WTA Finals ready for Shenzhen, but are Chinese fans ready to embrace women’s tennis?

The China Sports Column is a SupChina weekly feature in which China Sports Insider Mark Dreyer looks at the week that was in the China sports world.

When the southern Chinese city of Zhuhai was first awarded the rights to host the WTA Elite Trophy tournament — for the best female tennis players in the world outside of the top eight singles and doubles pairings — it was widely seen as a coup for the region.

Hosting ostensibly the second most prestigious tournament outside of the Grand Slams, Zhuhai immediately found itself on the global tennis map, vaulting over other Chinese tournaments in Guangzhou, Wuhan, Shenzhen, Tianjin, and arguably Beijing, too.

But when a tournament is built upon a “best of the rest” principle, there is always going to be a feeling that it’s somewhat second-rate. After all, with the exception of the Chinese wild card players, none of the players really wanted to be there. They would far rather have instead played at the WTA Finals in Singapore the week before, taking their place as one of the best eight players in the world.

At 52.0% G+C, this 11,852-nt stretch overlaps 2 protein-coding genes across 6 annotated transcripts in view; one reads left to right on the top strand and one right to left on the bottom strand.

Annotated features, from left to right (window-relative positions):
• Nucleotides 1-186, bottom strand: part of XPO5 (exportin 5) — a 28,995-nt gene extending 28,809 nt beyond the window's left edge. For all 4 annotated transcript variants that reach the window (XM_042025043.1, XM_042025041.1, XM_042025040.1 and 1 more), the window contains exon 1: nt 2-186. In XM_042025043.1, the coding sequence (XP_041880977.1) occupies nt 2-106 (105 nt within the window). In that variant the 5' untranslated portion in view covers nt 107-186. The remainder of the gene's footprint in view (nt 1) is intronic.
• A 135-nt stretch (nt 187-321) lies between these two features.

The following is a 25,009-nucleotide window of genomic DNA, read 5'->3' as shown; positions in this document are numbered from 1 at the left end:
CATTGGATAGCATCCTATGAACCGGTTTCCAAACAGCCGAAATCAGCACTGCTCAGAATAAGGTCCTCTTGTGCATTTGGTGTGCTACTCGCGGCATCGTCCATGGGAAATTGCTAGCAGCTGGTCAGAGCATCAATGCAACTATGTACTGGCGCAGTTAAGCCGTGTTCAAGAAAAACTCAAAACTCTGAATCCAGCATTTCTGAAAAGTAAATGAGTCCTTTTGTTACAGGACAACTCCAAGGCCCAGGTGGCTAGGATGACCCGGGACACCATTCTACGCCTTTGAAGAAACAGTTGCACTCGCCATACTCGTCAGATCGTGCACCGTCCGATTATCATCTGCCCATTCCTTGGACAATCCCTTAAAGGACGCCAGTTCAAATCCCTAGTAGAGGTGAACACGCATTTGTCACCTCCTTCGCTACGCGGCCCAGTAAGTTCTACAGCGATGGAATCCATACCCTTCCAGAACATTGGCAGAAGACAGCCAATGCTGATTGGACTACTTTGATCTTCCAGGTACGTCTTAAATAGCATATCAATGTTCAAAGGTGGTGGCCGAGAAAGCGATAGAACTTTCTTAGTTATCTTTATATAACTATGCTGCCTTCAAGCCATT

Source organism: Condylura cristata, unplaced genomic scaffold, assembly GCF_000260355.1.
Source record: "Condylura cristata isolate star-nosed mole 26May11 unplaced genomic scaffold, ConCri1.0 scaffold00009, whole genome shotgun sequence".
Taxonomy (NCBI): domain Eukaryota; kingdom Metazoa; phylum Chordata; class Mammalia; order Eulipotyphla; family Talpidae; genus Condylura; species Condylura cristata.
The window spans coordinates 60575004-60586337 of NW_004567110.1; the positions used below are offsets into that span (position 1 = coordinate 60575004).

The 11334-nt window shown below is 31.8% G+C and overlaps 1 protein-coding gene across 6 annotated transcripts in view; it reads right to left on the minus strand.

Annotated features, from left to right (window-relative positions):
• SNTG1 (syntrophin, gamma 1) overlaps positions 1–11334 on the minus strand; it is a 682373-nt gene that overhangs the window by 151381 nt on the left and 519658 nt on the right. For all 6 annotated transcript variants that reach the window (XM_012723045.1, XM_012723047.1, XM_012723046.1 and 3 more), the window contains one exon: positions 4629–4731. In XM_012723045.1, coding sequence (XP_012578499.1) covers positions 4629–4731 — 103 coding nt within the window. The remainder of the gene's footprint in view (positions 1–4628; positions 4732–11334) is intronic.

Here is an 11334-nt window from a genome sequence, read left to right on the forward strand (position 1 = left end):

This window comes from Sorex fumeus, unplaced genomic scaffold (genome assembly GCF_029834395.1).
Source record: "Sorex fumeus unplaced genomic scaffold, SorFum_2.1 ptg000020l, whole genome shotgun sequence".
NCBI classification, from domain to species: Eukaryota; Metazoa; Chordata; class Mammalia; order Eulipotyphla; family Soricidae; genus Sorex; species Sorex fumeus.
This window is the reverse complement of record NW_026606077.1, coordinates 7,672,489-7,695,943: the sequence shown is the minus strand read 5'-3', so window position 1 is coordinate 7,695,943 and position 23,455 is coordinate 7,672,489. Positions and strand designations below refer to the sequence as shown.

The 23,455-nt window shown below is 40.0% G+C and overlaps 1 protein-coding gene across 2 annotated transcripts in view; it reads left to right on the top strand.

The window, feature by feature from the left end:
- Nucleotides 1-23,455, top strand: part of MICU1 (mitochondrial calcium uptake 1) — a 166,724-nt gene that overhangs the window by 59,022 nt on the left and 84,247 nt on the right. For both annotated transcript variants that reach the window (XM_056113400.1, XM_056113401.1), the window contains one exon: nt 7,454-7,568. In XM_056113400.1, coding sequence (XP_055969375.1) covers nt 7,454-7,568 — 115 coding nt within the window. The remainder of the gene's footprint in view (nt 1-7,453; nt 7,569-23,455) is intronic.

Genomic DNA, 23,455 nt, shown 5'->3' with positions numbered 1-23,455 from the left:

But that will all change next year.

With Singapore having hosted its last WTA Finals game on Sunday — in which the sixth-seeded Ukrainian Elina Svitolina beat fifth-seeded Sloane Stephens 3-6, 6-2, 6-2 — the mantle has now passed to Shenzhen, which, from 2019, will start a 10-year run as host of this prestigious season-ending tournament.

The sports division of real estate company Gemdale is bankrolling the WTA Finals to the tune of $14 million per year — twice what Singapore has been paying.

By comparison, the ATP Finals shells out “only” $8.5 million for the men’s season-ending event. The Shenzhen tournament will truly be a game changer in a sport that’s long campaigned for women to be paid as much as men.

But when things kick off next year, Shenzhen will have its work cut out.

At the ongoing Elite Trophy in Zhuhai — just across the water from Shenzhen — there are two Chinese players, Wang Qiang 王蔷 and Zhang Shuai 张帅, who qualified as the last seed and a wild card, respectively. But they’ve lost all their matches so far, and won’t be sticking around for the semifinals and beyond.

With tennis still a relatively new sport in China, fans here much prefer to see either domestic players or the very biggest global stars.

Based on current rankings, though, there won’t be any Chinese players present in Shenzhen, since — unlike the Elite Trophy — organizers don’t get to placate the local crowd by selecting a player of their choice.

Serena Williams, if she’s still going, will be 38. Maria Sharapova, meanwhile, is currently languishing outside the top 20.

And while there are still some legitimately big names in women’s tennis, there’s no group that matches the enduring talents of Roger Federer, Rafael Nadal, Novak Djokovic, and Andy Murray (a.k.a. the Big Four) from the men’s tour.